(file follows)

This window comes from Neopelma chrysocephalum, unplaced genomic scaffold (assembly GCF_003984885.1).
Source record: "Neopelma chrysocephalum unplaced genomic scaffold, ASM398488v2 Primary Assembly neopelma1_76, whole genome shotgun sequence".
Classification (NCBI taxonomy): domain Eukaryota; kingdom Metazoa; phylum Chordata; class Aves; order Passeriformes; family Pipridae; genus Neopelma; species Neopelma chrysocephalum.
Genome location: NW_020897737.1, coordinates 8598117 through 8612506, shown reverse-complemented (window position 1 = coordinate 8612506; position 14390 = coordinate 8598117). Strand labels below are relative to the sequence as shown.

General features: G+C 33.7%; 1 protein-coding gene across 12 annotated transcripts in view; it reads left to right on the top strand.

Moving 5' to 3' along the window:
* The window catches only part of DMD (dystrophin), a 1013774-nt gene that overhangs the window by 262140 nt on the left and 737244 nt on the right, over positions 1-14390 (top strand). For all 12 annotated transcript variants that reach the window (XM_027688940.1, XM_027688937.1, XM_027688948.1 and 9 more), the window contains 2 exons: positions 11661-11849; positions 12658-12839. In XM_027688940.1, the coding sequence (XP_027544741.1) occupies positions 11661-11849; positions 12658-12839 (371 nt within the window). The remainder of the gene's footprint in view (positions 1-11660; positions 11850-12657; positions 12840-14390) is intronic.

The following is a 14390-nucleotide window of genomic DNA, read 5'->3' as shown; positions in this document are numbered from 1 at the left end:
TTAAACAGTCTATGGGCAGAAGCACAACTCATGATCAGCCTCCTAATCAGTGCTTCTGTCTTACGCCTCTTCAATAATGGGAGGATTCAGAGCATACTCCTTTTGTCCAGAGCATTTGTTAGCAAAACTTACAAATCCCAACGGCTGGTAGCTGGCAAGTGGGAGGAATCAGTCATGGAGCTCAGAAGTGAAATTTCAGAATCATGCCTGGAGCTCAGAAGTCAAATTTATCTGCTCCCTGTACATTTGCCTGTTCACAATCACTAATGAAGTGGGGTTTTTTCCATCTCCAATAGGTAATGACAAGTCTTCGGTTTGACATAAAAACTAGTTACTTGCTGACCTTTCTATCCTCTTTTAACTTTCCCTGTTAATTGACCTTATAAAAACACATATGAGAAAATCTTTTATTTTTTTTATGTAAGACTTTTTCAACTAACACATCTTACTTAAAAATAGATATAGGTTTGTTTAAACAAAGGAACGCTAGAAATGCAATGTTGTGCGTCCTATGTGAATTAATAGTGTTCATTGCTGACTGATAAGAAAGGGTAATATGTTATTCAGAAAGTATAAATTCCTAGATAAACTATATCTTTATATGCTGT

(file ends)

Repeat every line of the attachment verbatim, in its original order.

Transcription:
This window comes from Neopelma chrysocephalum, unplaced genomic scaffold (assembly GCF_003984885.1).
Source record: "Neopelma chrysocephalum unplaced genomic scaffold, ASM398488v2 Primary Assembly neopelma1_76, whole genome shotgun sequence".
Classification (NCBI taxonomy): domain Eukaryota; kingdom Metazoa; phylum Chordata; class Aves; order Passeriformes; family Pipridae; genus Neopelma; species Neopelma chrysocephalum.
Genome location: NW_020897737.1, coordinates 8598117 through 8612506, shown reverse-complemented (window position 1 = coordinate 8612506; position 14390 = coordinate 8598117). Strand labels below are relative to the sequence as shown.

General features: G+C 33.7%; 1 protein-coding gene across 12 annotated transcripts in view; it reads left to right on the top strand.

Moving 5' to 3' along the window:
* The window catches only part of DMD (dystrophin), a 1013774-nt gene that overhangs the window by 262140 nt on the left and 737244 nt on the right, over positions 1-14390 (top strand). For all 12 annotated transcript variants that reach the window (XM_027688940.1, XM_027688937.1, XM_027688948.1 and 9 more), the window contains 2 exons: positions 11661-11849; positions 12658-12839. In XM_027688940.1, the coding sequence (XP_027544741.1) occupies positions 11661-11849; positions 12658-12839 (371 nt within the window). The remainder of the gene's footprint in view (positions 1-11660; positions 11850-12657; positions 12840-14390) is intronic.

The following is a 14390-nucleotide window of genomic DNA, read 5'->3' as shown; positions in this document are numbered from 1 at the left end:
TTAAACAGTCTATGGGCAGAAGCACAACTCATGATCAGCCTCCTAATCAGTGCTTCTGTCTTACGCCTCTTCAATAATGGGAGGATTCAGAGCATACTCCTTTTGTCCAGAGCATTTGTTAGCAAAACTTACAAATCCCAACGGCTGGTAGCTGGCAAGTGGGAGGAATCAGTCATGGAGCTCAGAAGTGAAATTTCAGAATCATGCCTGGAGCTCAGAAGTCAAATTTATCTGCTCCCTGTACATTTGCCTGTTCACAATCACTAATGAAGTGGGGTTTTTTCCATCTCCAATAGGTAATGACAAGTCTTCGGTTTGACATAAAAACTAGTTACTTGCTGACCTTTCTATCCTCTTTTAACTTTCCCTGTTAATTGACCTTATAAAAACACATATGAGAAAATCTTTTATTTTTTTTATGTAAGACTTTTTCAACTAACACATCTTACTTAAAAATAGATATAGGTTTGTTTAAACAAAGGAACGCTAGAAATGCAATGTTGTGCGTCCTATGTGAATTAATAGTGTTCATTGCTGACTGATAAGAAAGGGTAATATGTTATTCAGAAAGTATAAATTCCTAGATAAACTATATCTTTATATGCTGT